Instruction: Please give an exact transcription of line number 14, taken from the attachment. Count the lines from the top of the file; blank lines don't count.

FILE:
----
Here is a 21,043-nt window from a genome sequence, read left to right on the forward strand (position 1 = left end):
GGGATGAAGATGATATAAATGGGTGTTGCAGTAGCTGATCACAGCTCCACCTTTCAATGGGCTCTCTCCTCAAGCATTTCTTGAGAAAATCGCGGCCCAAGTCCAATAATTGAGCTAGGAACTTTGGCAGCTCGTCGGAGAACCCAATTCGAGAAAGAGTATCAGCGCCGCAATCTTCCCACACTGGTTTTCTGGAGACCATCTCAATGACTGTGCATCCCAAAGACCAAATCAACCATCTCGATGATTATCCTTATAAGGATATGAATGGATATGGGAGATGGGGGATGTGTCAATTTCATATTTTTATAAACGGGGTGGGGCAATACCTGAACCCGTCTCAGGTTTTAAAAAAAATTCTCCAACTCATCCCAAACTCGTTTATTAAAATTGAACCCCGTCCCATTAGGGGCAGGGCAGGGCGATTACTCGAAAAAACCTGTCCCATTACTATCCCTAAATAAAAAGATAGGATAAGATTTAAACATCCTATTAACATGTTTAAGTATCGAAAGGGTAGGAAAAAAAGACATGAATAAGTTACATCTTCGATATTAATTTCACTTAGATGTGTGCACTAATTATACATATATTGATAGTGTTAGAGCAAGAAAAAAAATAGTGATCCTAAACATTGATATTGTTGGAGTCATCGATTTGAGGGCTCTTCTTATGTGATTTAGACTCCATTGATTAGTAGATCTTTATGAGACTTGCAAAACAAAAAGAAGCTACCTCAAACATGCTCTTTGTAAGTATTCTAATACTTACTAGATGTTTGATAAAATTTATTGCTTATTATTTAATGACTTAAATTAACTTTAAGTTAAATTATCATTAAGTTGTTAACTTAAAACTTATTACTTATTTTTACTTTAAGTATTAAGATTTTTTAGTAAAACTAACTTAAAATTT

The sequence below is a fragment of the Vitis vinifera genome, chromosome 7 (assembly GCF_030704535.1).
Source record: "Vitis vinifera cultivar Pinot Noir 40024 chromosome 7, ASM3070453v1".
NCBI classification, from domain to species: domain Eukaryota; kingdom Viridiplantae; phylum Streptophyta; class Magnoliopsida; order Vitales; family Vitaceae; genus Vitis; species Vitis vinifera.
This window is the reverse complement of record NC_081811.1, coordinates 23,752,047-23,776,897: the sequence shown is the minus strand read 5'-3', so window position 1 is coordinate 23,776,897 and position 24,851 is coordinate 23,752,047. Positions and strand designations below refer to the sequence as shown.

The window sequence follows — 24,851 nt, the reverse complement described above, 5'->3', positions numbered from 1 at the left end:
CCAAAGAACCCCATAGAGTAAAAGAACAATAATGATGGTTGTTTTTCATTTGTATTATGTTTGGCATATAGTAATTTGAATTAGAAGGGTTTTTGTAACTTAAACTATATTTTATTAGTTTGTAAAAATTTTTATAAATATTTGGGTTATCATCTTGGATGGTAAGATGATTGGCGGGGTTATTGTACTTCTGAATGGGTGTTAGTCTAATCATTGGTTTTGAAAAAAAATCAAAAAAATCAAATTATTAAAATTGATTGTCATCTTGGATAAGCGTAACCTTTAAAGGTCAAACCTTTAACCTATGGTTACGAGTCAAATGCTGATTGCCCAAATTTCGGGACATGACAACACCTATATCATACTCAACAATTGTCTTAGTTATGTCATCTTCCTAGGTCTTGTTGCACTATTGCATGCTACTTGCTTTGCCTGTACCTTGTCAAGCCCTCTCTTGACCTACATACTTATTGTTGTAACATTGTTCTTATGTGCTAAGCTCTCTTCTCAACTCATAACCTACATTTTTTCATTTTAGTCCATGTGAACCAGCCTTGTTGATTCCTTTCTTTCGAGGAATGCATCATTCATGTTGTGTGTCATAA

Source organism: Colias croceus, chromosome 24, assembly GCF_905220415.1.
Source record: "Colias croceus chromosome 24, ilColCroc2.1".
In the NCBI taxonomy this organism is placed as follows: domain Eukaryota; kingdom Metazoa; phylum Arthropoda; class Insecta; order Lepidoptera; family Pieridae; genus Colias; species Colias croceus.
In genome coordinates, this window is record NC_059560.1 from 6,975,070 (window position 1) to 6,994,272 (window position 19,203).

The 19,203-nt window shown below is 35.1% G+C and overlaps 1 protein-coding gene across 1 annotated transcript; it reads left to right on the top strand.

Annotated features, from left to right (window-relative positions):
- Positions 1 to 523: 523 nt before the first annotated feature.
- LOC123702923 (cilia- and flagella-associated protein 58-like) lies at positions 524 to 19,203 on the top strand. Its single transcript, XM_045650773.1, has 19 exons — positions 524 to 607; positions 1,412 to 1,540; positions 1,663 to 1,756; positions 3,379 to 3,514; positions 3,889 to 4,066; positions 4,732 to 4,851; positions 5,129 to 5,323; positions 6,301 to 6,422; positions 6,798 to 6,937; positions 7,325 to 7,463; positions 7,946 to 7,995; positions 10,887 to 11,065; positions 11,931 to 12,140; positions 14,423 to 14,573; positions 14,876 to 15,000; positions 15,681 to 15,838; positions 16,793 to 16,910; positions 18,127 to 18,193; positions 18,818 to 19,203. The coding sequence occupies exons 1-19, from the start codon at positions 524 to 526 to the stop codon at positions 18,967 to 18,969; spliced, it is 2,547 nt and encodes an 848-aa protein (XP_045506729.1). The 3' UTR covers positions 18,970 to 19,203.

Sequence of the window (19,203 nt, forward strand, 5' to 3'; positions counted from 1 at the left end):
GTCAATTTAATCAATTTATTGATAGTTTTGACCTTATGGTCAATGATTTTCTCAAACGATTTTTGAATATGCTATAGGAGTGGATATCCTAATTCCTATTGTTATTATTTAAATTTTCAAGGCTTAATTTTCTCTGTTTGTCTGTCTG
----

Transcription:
Annotated features, from left to right (window-relative positions):